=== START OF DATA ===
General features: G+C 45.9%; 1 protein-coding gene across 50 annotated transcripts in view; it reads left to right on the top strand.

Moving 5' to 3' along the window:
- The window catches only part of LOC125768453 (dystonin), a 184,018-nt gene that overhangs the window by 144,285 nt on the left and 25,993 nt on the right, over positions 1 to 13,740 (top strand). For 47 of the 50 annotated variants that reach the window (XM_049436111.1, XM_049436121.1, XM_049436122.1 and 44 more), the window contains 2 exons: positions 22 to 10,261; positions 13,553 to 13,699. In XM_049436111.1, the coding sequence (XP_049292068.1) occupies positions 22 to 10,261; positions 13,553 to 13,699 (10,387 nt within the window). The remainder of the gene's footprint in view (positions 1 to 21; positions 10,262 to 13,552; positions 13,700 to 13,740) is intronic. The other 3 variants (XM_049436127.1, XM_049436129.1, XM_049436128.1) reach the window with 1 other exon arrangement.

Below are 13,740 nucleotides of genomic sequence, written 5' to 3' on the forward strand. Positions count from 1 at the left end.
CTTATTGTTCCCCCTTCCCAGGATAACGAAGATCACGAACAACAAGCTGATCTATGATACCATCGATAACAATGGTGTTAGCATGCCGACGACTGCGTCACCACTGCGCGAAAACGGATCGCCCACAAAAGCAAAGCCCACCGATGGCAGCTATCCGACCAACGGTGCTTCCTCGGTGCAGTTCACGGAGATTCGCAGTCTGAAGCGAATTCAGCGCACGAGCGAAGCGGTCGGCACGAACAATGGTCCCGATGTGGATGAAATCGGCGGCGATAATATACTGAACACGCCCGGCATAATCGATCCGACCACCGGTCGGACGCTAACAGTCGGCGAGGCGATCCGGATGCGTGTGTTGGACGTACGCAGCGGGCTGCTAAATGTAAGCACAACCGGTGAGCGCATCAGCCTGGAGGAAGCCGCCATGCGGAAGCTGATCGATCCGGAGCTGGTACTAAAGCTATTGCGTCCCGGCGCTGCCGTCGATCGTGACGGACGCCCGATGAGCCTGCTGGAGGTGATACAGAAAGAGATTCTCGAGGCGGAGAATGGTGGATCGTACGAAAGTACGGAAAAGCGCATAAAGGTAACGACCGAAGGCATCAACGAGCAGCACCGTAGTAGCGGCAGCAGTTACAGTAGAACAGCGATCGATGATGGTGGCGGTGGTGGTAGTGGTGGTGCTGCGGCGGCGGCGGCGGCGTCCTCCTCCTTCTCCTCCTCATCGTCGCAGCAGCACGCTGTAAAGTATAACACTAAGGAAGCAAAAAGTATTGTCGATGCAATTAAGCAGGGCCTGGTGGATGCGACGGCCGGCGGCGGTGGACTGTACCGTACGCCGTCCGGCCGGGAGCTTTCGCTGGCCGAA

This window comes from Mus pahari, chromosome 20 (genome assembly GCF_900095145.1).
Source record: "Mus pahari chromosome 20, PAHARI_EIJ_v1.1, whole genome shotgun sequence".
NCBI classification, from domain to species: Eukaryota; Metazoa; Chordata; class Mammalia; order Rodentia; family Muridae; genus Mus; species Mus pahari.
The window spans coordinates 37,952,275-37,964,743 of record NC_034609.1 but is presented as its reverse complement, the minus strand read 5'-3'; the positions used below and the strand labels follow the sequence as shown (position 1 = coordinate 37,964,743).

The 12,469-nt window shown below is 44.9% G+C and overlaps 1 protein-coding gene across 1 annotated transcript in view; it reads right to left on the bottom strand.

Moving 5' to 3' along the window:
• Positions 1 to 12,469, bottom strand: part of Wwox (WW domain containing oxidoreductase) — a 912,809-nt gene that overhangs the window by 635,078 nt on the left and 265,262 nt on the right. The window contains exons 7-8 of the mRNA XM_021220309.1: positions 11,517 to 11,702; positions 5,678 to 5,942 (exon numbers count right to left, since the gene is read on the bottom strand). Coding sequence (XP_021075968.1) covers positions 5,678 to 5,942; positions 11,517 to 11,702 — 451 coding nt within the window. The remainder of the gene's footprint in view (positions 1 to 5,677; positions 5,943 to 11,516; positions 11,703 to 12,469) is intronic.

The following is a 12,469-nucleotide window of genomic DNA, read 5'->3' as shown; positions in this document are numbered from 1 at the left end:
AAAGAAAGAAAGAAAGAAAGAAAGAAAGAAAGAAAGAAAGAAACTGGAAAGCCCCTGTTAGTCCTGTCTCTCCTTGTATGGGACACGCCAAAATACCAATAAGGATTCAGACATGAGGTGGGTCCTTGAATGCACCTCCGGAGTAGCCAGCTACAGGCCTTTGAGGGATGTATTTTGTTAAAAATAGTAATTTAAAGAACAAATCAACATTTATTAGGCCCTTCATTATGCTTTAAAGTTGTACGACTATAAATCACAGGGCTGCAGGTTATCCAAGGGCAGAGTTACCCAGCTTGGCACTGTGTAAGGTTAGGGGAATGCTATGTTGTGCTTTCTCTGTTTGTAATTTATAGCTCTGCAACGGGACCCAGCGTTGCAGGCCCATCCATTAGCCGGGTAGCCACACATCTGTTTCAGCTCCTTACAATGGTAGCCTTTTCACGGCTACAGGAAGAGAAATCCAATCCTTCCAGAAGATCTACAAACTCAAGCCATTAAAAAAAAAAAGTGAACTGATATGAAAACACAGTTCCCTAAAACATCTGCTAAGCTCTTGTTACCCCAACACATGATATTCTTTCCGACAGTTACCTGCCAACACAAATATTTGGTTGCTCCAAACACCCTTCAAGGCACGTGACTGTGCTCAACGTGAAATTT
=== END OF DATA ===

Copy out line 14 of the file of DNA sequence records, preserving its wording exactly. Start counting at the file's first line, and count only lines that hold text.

AAAGAAAGAAAGAAAGAAAGAAAGAAAGAAAGAAAGAAAGAAACTGGAAAGCCCCTGTTAGTCCTGTCTCTCCTTGTATGGGACACGCCAAAATACCAATAAGGATTCAGACATGAGGTGGGTCCTTGAATGCACCTCCGGAGTAGCCAGCTACAGGCCTTTGAGGGATGTATTTTGTTAAAAATAGTAATTTAAAGAACAAATCAACATTTATTAGGCCCTTCATTATGCTTTAAAGTTGTACGACTATAAATCACAGGGCTGCAGGTTATCCAAGGGCAGAGTTACCCAGCTTGGCACTGTGTAAGGTTAGGGGAATGCTATGTTGTGCTTTCTCTGTTTGTAATTTATAGCTCTGCAACGGGACCCAGCGTTGCAGGCCCATCCATTAGCCGGGTAGCCACACATCTGTTTCAGCTCCTTACAATGGTAGCCTTTTCACGGCTACAGGAAGAGAAATCCAATCCTTCCAGAAGATCTACAAACTCAAGCCATTAAAAAAAAAAAGTGAACTGATATGAAAACACAGTTCCCTAAAACATCTGCTAAGCTCTTGTTACCCCAACACATGATATTCTTTCCGACAGTTACCTGCCAACACAAATATTTGGTTGCTCCAAACACCCTTCAAGGCACGTGACTGTGCTCAACGTGAAATTT